- Beverages: Cocoa drinks; flavored alcoholic (e.g. ciders and coolers); flavored teas and coffees; non-dairy soy, rice, potato and nut beverages.
- Other (condiments, baking ingredients, soups, sauces and gravies): Baking powder, brown rice syrup; gravy and sauces; soups and broths; salad dressings.
- Modified food starch is gluten free, except when wheat is noted on the label, either as “modified wheat starch” or “modified starch (wheat).” In other instances, the “Contains” statement at the end of the ingredients list may include wheat.
- Wheat starch is allowed in gluten-free foods if the wheat starch has been processed to remove the gluten protein. In addition to a gluten-free label, the packaging of any product using safe wheat starch will note that it has been processed to meet FDA gluten-free standards. Wheat starch in foods that do not also have a gluten-free label are not safe on the gluten-free diet.
Below is the following guide lists food that are avoided.
- Grains & Starchy vegetables: Barley, bulgur, chapatti flour, couscous, cracked wheat, durum, gluten & gluten flour, hydrolyzed wheat protein, malt, matzo flour, oats (most commercial brands), orzo, rye, semolina, spelt, triticale, wheat (wheat flour, wheat bran, wheat germ, other wheat products).
- Vegetables: Breaded vegetables.
- Fruits:Thickened fruits.
- Milk: Malted milk.
- Meats & beans: Breaded meat, poultry or fish.
- Sweets & Snack Foods: Chocolate bars and candy that contain barley malt flavoring or wheat flour; ice-cream made with gluten-containing ingredients (e.g. cookie dough, brownies); ice-cream cones; icing and frosting.
- Beverages: Un-distilled alcoholic beverages(e.g. beer, ale, lager)
- Other (condiments, baking ingredients, soups, sauces and gravies): Malt vinegar; soy sauce; teriyaki sauce.
SHOPPING FOR GLUTEN-FREE FOODS
When you are shopping for foods, do read the food labels properly and check whether it is 100% gluten –free or not. Also if you get a gluten-free product, do check is it healthy option or not. Like for e.g. an apple and a gluten-free sugar cookie are both gluten-free, but they do vary drastically in their nutrient wise.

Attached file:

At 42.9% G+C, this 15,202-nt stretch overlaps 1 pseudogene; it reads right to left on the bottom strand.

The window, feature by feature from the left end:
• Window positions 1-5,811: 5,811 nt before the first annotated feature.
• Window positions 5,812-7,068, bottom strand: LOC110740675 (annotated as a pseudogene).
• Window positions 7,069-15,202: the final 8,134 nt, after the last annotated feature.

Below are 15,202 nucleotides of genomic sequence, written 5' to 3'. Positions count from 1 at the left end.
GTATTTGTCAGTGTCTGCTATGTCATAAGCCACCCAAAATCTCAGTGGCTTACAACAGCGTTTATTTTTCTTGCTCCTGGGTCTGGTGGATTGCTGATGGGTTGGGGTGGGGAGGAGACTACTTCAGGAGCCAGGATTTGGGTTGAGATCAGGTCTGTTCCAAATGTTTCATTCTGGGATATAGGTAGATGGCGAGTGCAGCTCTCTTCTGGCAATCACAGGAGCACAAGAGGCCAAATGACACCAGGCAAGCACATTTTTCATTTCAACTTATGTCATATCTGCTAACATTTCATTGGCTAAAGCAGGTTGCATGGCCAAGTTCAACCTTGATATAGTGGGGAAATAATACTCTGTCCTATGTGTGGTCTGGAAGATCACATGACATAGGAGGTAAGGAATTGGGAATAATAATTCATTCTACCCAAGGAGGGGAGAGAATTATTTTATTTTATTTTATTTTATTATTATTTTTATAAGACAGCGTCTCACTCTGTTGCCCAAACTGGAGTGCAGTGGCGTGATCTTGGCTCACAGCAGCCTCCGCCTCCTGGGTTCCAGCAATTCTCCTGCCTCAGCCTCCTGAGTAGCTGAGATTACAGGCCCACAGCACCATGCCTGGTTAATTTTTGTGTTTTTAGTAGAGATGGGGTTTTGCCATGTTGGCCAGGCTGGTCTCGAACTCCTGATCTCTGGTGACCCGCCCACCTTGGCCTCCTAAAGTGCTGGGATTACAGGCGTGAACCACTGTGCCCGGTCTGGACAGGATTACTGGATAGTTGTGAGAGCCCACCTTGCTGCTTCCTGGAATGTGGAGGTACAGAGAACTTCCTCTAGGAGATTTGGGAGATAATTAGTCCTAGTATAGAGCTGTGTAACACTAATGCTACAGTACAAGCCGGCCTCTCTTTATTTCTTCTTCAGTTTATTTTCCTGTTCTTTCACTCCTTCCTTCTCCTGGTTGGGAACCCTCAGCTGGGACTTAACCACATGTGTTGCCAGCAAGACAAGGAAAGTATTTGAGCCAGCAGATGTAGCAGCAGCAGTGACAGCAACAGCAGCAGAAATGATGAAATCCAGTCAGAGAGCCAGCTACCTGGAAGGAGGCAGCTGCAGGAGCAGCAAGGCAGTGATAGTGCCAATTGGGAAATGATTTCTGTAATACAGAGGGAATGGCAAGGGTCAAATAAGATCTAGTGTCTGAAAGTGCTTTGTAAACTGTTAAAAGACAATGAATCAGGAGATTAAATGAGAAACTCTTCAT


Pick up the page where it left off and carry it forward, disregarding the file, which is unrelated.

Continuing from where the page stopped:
So, it’s not necessary that all the gluten-free products in the market are healthy because they are not equally nutritious.
Grocery and health stores are all flooded with gluten-free cakes, cookies and sweet treats. These foods might be gluten-free but they are often high in sugar and fat, making them calorie dense.
There is no harm in taking a gluten-free diet but one have to be wise and careful while consuming a food. Remember to consume a balance diet rich in fruits, vegetables, legumes, lean proteins and non-gluten foods like quinoa, buckwheat or brown rice.
WHAT ABOUT OATS?
Oats are considered safe on the gluten-free diet if they have been specially processed to prevent cross-contamination by gluten-containing grains. These oats are labeled gluten free. Mainstream oats, including those commonly used in breakfast cereals, are not considered safe unless they are labeled gluten free.
Oats are allowed as an ingredient in products labeled gluten-free as long as the final food meets the FDA gluten-free standard. This includes granola, granola bars, cookies and other products. Products that are made with oats but do not have a gluten-free label are not gluten free.
SUGGESTIONS ON EATING A GLUTEN-FREE DIET
- Focus on foods that are naturally gluten-free, such as fresh produce, fresh meat, poultry, seafood, eggs, milk, nuts and cooking oils.
- Leads to a healthier diet filled with less processed foods, if checked properly.
- Introduces much high quality grains like quinoa, millet, gluten-free oats, etc. into your diet.
- Always read the ingredient list to make sure the food is free from gluten. When eating out, do ask about the ingredients and the preparation methods.
- Avoid cross-contamination with gluten-containing products when preparing foods.
- When eating out, do ask about the ingredients and the preparation methods.
- Avoid cross-contamination with gluten-containing products when preparing foods.
Cutting down gluten foods from the diet often makes you feel more craving. But there are many healthy, natural and delicious foods that are made through gluten- free foods.